691 F2d 196 Schiff v. Kennedy

691 F.2d 196

Stephen C. SCHIFF, Appellant,
John Doe, and persons unknown, Appellees.

No. 81-2162.

United States Court of Appeals,
Fourth Circuit.

Argued March 30, 1982.
Decided Oct. 19, 1982.

Jean Marshall Crawford, Alexandria, Va. (Yvonne F. Weight, Weight, Finch & Chamowitz, Alexandria, Va., on brief), for appellant.

Robert Bleakley James, Jr., Washington, D.C., for appellees.

Before WIDENER and SPROUSE, Circuit Judges, and KISER, District judge.*

WIDENER, Circuit Judge:

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Stephen Schiff brought this action against his former wife and an unidentified third party, John Doe, for violations of the Federal Wiretap Statute, 18 U.S.C. § 2520. The district court dismissed the action against both defendants, concluding that the action against the former wife was barred by the divorce settlement, that the action was res judicata as to the former wife and possibly against Doe, because of an earlier state court proceeding, and finally that this court does not allow John Doe suits. We affirm the judgment in favor of the former wife, but remand with instructions that any dismissal of the action against John Doe be without prejudice.


Defendant Jane Kennedy does not deny that during the latter part of her marriage to the plaintiff she placed a tap on the family telephone. Furthermore, she admitted in a deposition during the divorce proceeding that an unidentified third party assisted her with the tapping. Nevertheless, she has refused to disclose the identity of the third party, instead asserting her fifth amendment privilege against self-incrimination.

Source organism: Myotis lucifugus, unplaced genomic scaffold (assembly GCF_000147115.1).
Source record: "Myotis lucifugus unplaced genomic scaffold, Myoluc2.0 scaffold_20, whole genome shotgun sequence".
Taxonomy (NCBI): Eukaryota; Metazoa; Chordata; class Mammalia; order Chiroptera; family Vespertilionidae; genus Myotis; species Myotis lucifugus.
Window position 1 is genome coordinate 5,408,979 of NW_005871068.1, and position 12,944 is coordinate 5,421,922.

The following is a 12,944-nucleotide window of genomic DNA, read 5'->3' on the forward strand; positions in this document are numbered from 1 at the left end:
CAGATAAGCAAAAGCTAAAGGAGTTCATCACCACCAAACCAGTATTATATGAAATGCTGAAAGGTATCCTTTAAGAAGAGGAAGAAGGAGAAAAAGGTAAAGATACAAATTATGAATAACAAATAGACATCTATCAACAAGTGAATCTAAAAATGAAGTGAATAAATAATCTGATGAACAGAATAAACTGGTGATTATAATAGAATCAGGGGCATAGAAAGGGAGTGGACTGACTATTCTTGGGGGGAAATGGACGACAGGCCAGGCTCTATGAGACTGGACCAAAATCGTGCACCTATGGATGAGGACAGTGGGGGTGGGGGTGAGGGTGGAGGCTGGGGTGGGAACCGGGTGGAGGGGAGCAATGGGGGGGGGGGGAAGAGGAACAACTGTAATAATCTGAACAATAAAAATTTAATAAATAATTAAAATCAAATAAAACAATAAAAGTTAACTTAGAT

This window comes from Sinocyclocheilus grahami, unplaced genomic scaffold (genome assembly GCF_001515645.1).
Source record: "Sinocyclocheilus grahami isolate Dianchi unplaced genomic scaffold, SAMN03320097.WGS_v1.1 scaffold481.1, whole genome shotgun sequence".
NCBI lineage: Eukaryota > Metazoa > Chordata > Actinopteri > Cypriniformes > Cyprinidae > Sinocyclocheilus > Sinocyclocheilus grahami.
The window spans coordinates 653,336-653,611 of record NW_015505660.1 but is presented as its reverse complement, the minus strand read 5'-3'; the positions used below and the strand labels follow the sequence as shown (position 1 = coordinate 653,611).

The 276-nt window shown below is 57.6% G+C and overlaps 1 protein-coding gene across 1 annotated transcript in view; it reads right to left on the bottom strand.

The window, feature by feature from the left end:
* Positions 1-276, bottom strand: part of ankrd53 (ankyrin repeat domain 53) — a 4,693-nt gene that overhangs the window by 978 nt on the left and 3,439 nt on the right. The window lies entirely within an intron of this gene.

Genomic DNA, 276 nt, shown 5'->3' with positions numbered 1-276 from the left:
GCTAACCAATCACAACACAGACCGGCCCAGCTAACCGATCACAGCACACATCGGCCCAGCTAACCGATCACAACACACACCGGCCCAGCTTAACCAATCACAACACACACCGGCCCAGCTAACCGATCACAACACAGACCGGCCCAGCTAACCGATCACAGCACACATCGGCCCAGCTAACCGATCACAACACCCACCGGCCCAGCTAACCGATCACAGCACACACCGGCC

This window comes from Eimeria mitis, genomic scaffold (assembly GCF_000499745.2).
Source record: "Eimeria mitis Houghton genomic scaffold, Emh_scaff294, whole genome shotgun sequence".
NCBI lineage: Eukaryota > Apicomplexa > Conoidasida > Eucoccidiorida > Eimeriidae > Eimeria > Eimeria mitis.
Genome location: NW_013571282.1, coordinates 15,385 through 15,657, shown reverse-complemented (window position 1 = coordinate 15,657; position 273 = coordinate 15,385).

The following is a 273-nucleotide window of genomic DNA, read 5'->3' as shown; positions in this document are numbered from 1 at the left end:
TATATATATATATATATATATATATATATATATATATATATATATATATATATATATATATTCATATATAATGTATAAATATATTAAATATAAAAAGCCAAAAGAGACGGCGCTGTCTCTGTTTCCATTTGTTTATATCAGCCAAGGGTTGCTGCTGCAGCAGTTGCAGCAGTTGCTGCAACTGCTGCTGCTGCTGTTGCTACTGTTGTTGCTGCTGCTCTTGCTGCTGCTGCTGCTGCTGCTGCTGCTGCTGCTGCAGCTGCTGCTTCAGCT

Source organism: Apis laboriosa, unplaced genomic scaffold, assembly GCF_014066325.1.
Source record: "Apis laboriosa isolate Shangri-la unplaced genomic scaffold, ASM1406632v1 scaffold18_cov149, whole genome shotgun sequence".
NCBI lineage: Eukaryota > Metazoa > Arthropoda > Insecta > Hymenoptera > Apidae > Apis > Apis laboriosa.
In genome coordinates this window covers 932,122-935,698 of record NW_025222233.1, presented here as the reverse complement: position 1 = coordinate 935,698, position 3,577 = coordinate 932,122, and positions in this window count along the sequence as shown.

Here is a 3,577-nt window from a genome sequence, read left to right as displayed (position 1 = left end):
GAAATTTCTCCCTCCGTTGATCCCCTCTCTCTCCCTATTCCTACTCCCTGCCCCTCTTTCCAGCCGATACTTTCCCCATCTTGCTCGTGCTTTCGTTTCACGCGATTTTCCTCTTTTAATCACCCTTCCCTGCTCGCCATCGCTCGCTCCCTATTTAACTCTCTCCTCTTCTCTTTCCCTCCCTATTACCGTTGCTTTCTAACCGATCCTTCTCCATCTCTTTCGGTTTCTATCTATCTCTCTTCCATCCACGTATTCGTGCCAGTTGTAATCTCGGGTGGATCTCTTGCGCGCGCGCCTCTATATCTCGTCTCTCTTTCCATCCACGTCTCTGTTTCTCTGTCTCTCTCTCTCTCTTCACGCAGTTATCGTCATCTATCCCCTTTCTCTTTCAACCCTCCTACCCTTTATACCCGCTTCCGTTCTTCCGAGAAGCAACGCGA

As part of the divorce agreement, the parties provided:


7. MUTUAL RELEASE. Insofar as he may do so under the Terms of § 8.01-35.1 of the Virginia Code as amended, the husband agrees to release any and all claims both civil and criminal he may have against the wife. The husband specifically reserves any rights and claims he may have against any third party or joint tortfeasor pursuant to § 19.2-62 of the Code of Virginia.


The plaintiff now argues that this release was obtained fraudulently or through mutual mistake of fact because he understood defendant Kennedy would identify John Doe. The district court nevertheless found that the release was effective and barred the present suit. We agree as there is no basis for concluding that there was a collateral agreement for Kennedy to reveal Doe's identity.


Following the divorce settlement, plaintiff brought an action in Fairfax County Circuit Court against John Doe for violation of the Virginia Wiretap Statute, Va. Code § 19.2-62. The suit was dismissed because the circuit court was "without jurisdiction." The district court below concluded that, because the federal and state wiretap statutes were similar, the state court's disposition of the case barred the present suit under principles of res judicata. While it is not absolutely clear that the dismissal on the ground of res judicata was meant to apply to Doe, we think the state court action was not res judicata on the merits of the claim presented here, Wright, Miller and Cooper, Federal Practice and Procedure, § 4432 (1981), because it was for lack of jurisdiction.


Another reason for dismissing John Doe was the district court's holding that this court does not recognize John Doe suits. The basis for the conclusion apparently was such cases as Johnson v. General Motors Corp., 242 F.Supp. 778 (E.D. Va. 1965), where the court refused to allow a diversity suit to proceed because the domicile of the John Doe defendant, and thus the existence of diversity between the parties, was unknown. Because the present suit is in federal court under federal question jurisdiction, 28 U.S.C. § 1331, concerns of diversity are not present. See 2A Moore's Federal Practice, § 8.10 at p. 8-74 to 75 (1982).